He wasn’t a slouch on the other end of the court, either, ranking second with 8,063 rebounds and third with 859 blocks.
Lanier played during a weak period in Pistons history, and never made it past the second round of the playoffs. A lack of postseason success is the only knock on his Hall of Fame career.
Dennis Rodman is one of the best defenders in NBA history.
The Pistons have had many great defensive players in their history, but perhaps none was better than Dennis Rodman.
The Hall of Fame forward played his first seven seasons in Detroit, and was the best defender on their 1989 and 1990 championship teams.
He played both forward positions offensively, but was used defensively to cover players at all five positions. He won Defensive Player of the Year awards in 1990 and 1991, and was named NBA All-Defensive 1st team five-straight times from 1989-93.
He led the NBA in rebounding for seven-straight seasons from 92-98, the first two coming with the Pistons. His top mark came with them in 1991-92, when he averaged 18.7 per game.
Rodman would go on to win three more championships with the Bulls (1996, 1997 and 1998), but he played some of the basketball of his career in a Pistons uniform.
Chauncey Billups led the Pistons to an NBA championship, and six-consecutive playoff runs to at least the conference finals.
When Chauncey Billups signed with the Pistons as a free agent in 2002, it was his sixth team in as many seasons. He missed significant portions of the 1998-99 and 1999-00 seasons, and it seemed like he would never live up to the expectations that came with being the No. 3 overall pick in the 1997 draft.
Instead, he played in at least 70 games in each of his six full seasons with the Pistons, averaging over 16 points per game each year (his previous career high had been 13.9).
Billups' first season with Detroit marked their first trip to the Eastern Conference finals in twelve years, but it was just the beginning of the success he would have with the Pistons. They never failed to make the conference finals in his tenure with the team.
The highlight of his career was the 2004 NBA Finals victory over the Lakers, a performance that earned him MVP honors. He averaged 21 points and 5.2 assists per game during the series, shooting 51 percent from the field.
Billups made three All-Star teams with the Pistons (2006-08), and was named to All-NBA teams in 2006 and 2007. He has hit the second-most three-pointers in Pistons history (876), and also ranks among the top 10 in assists and made free throws.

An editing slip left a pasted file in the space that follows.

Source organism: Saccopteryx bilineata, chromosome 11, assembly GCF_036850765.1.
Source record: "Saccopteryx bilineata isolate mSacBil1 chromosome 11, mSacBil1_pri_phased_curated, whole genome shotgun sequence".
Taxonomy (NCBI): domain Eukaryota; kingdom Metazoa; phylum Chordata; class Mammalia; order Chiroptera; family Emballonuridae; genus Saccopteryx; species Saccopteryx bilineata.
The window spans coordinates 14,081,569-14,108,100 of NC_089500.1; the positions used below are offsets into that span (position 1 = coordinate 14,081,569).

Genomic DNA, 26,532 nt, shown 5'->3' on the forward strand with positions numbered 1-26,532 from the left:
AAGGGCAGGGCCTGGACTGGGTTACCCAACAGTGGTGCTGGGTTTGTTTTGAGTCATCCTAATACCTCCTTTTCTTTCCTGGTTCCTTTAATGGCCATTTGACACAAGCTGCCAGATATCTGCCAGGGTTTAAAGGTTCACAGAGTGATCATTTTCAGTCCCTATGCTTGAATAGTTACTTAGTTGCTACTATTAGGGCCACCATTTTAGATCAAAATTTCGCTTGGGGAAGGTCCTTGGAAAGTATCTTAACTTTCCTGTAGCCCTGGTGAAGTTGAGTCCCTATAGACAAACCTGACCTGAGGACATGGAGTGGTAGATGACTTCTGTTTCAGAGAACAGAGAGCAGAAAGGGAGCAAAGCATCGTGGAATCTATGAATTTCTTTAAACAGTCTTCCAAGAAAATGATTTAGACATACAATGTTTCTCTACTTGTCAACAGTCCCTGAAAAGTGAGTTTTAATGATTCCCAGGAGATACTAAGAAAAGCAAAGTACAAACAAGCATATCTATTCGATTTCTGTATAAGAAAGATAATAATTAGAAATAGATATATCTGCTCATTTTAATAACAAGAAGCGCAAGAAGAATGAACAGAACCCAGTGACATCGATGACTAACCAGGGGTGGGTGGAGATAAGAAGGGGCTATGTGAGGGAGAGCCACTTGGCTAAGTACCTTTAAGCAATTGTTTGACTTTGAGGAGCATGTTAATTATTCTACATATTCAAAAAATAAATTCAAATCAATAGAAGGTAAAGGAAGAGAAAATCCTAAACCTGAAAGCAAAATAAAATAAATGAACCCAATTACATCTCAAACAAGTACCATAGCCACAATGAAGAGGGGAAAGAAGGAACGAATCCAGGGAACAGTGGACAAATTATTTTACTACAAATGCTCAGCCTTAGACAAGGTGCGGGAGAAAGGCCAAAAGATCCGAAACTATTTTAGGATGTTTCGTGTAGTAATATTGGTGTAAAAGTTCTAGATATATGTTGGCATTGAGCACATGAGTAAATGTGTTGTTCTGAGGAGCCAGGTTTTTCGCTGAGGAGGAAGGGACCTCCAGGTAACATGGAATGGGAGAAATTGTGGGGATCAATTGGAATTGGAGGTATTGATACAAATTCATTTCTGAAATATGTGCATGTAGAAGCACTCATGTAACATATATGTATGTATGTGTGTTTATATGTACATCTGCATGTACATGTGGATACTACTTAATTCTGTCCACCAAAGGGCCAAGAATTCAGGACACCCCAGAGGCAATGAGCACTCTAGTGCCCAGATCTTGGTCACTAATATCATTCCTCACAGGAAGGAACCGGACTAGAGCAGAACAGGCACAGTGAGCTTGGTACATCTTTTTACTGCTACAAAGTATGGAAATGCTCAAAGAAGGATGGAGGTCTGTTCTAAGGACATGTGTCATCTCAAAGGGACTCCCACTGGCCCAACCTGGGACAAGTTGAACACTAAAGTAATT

He signed a two-year deal in free agency to re-join the team, giving him the opportunity to move up those leaderboards and retire a Piston.
Bill Laimbeer won two championships and made four All-Star teams with the Pistons.
Not only was he one of the greatest enforcers in NBA history, but Bill Laimbeer was also one of the best big men in Pistons history.
He was a hard-nosed defender that protected the paint and was willing to mix it up with anyone. His physical play exemplified the ‘Bad Boys’ era.
What many people don’t remember is that Laimbeer was an elite rebounder. He led the team every season from 1983-89, even leading the league in 1986 with 13.1 per game.
He has the most rebounds in franchise history, and ranks in the top 10 in games played (3rd), blocks (4th) and points (5th).
And to this day, Chicago Bulls fans still despise him.
Ben Wallace was Defensive Player of the Year four times with the Pistons.
Not much was expected from Ben Wallace when the Pistons acquired him from the Magic in 2000 (along with Chucky Atkins) for Hill. But during his first six seasons in Detroit he became the premier interior defender in the NBA.
He won four Defensive Player of the Year awards during that stretch (2002, 2003, 2005 and 2006), made five All-NBA Defensive teams and played in four All-Star games. He led the league in rebounds twice (2001 and 2003), blocks once (2002) and defensive win shares four times (2002-05).
Most importantly, his interior defense was crucial to the Pistons' 2004 championship run. He averaged 14.3 rebounds, 2.4 blocks and 1.9 steals during those playoffs, and opponents scored just 84 points per 100 possessions when he was on the court, four points better than any other Piston.
After stints in Chicago and Cleveland, he returned to Detroit in 2009 for the final three seasons of his career, although he was a shell of his former self. He is currently the Pistons' all-time leader in blocked shots, and ranks second in steals and third in rebounds.
Wallace exemplified what it meant to be a Piston, playing defense with strength, hustle and toughness. Even with almost no offensive talent, he ranks as one of the best the franchise has seen.
Joe Dumars is the Pistons' all-time leader in games played.
Joe Dumars was part of one of the backcourts in NBA history, and helped lead the Pistons to back-to-back championships.
He was fantastic during their title runs, averaging at least 17 points and four assists in each postseason. He averaged 15.6 points and 4.6 assists in his 112 career playoff games.
As important to his legacy was that he played each of his 14 seasons with the Pistons, where he is the career leader in games played with 1,018.
His name is all over the top of their record books. He has made the most three pointers in franchise history, is second in both points and assists, and is third in steals.
Dumars is a Hall of Famer, the architect of the 2004 championship team, a six-time All-Star and made five All-NBA Defensive teams. He is one of the greatest to ever wear a Pistons uniform.
Isiah Thomas is the all-time leader in points, assists and steals.
Isiah Thomas was the best player during their first two championships, and is the best player in franchise history.
He is one of the greatest ever to play the position, and was elected to the Hall of Fame.
He played all 13 of his NBA seasons with the Pistons, and was named to 12 All-Star teams. He was named to five All-NBA teams as well.
During the 1989 playoff run he averaged 18.2 points, 8.3 assists, 4.3 rebounds and 1.6 steals. He was even better in 1990, averaging 20.5 points, 8.2 assists, 5.5 rebounds and 2.2 steals.
His name covers their all-time record book. He is first in points (18,822), assists (9,061) and steals (1,861). He is also in the top 10 scoring average, games played, three pointers made and rebounds.
There is no greater player in Detroit Pistons history.